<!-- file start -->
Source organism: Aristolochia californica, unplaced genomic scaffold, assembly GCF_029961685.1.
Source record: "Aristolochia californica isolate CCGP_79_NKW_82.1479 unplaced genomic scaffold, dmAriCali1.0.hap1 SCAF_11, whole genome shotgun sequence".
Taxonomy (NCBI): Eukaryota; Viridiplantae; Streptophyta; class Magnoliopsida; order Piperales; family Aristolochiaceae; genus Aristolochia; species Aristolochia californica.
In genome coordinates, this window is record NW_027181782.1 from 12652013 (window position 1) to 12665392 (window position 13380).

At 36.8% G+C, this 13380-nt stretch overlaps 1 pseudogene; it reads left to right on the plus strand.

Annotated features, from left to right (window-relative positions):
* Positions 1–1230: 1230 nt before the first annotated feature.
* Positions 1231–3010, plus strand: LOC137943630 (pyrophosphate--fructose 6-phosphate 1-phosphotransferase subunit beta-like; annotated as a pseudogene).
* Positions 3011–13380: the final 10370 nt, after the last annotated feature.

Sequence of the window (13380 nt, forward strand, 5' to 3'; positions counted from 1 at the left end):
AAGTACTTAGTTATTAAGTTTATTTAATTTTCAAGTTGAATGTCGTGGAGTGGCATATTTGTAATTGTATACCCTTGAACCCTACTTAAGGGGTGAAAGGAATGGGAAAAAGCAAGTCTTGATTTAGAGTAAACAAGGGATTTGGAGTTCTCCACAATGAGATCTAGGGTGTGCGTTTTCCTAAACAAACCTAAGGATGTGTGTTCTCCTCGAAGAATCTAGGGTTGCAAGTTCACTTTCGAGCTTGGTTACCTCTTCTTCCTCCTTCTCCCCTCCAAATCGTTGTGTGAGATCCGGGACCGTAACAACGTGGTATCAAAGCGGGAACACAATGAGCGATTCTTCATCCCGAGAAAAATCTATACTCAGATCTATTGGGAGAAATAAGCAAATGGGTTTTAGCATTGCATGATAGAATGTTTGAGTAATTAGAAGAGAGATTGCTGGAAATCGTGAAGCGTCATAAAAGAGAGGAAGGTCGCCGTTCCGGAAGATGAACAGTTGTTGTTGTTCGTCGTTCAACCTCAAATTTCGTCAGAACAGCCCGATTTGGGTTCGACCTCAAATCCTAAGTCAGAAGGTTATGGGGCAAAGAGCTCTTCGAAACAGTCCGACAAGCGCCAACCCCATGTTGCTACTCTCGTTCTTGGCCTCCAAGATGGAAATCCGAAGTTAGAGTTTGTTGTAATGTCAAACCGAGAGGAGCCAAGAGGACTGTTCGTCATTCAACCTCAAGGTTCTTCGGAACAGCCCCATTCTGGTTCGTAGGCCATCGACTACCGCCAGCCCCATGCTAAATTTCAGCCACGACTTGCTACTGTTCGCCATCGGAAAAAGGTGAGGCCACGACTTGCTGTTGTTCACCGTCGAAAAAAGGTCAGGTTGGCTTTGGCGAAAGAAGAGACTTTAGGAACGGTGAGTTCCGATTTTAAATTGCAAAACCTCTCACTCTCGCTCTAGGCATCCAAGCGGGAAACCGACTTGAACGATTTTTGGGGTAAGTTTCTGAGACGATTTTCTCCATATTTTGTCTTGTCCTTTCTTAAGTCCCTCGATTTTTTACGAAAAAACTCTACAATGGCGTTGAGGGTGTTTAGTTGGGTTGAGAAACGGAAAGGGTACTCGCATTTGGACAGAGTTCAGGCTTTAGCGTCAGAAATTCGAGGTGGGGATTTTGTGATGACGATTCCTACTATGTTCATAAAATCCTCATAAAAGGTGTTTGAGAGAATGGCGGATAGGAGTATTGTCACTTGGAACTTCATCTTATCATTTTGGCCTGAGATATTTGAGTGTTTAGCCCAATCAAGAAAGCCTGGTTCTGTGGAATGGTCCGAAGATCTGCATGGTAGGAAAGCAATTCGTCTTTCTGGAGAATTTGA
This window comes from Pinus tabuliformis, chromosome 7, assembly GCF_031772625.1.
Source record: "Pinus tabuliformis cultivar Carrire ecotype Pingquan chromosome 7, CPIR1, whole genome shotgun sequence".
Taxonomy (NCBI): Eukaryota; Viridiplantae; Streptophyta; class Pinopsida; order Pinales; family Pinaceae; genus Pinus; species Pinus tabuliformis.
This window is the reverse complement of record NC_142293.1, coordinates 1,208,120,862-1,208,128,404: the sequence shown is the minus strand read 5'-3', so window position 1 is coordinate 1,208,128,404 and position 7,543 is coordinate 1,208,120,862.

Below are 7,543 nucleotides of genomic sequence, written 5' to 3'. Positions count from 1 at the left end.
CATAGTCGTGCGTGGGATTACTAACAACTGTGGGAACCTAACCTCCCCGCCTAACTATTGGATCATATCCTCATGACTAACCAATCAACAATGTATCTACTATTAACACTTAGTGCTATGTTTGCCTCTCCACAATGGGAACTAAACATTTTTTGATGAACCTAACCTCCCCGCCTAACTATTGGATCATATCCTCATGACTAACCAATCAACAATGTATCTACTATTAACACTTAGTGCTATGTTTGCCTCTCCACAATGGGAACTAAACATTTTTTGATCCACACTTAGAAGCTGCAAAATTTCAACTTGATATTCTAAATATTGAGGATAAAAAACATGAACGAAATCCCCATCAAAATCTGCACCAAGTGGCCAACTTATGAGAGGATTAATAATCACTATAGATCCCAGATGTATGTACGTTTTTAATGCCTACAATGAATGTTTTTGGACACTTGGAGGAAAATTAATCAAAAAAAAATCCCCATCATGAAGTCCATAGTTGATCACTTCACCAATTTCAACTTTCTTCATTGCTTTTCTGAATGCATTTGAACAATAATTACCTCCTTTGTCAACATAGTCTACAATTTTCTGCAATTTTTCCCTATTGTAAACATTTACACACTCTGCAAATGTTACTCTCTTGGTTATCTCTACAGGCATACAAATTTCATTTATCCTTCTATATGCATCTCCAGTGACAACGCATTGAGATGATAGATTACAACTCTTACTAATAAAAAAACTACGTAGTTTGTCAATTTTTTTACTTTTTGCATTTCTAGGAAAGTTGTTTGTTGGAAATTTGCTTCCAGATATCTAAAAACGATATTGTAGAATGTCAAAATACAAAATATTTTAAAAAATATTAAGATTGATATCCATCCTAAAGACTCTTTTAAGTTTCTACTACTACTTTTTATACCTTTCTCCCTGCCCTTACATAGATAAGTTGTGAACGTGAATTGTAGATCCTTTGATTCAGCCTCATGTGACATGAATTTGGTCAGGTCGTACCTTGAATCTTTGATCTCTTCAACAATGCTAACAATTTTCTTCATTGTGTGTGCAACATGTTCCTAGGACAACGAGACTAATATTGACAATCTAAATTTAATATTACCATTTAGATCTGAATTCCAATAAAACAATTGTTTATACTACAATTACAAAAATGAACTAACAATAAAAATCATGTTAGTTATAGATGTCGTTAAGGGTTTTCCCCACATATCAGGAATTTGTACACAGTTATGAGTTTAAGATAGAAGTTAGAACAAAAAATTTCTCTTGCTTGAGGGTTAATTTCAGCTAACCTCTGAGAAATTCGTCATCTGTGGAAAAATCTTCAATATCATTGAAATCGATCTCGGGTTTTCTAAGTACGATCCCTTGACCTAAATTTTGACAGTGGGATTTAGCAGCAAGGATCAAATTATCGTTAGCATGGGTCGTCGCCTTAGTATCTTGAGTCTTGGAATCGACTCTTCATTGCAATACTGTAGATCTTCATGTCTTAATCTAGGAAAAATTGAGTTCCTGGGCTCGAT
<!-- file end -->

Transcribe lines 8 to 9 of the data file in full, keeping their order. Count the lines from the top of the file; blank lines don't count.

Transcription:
* Positions 1231–3010, plus strand: LOC137943630 (pyrophosphate--fructose 6-phosphate 1-phosphotransferase subunit beta-like; annotated as a pseudogene).
* Positions 3011–13380: the final 10370 nt, after the last annotated feature.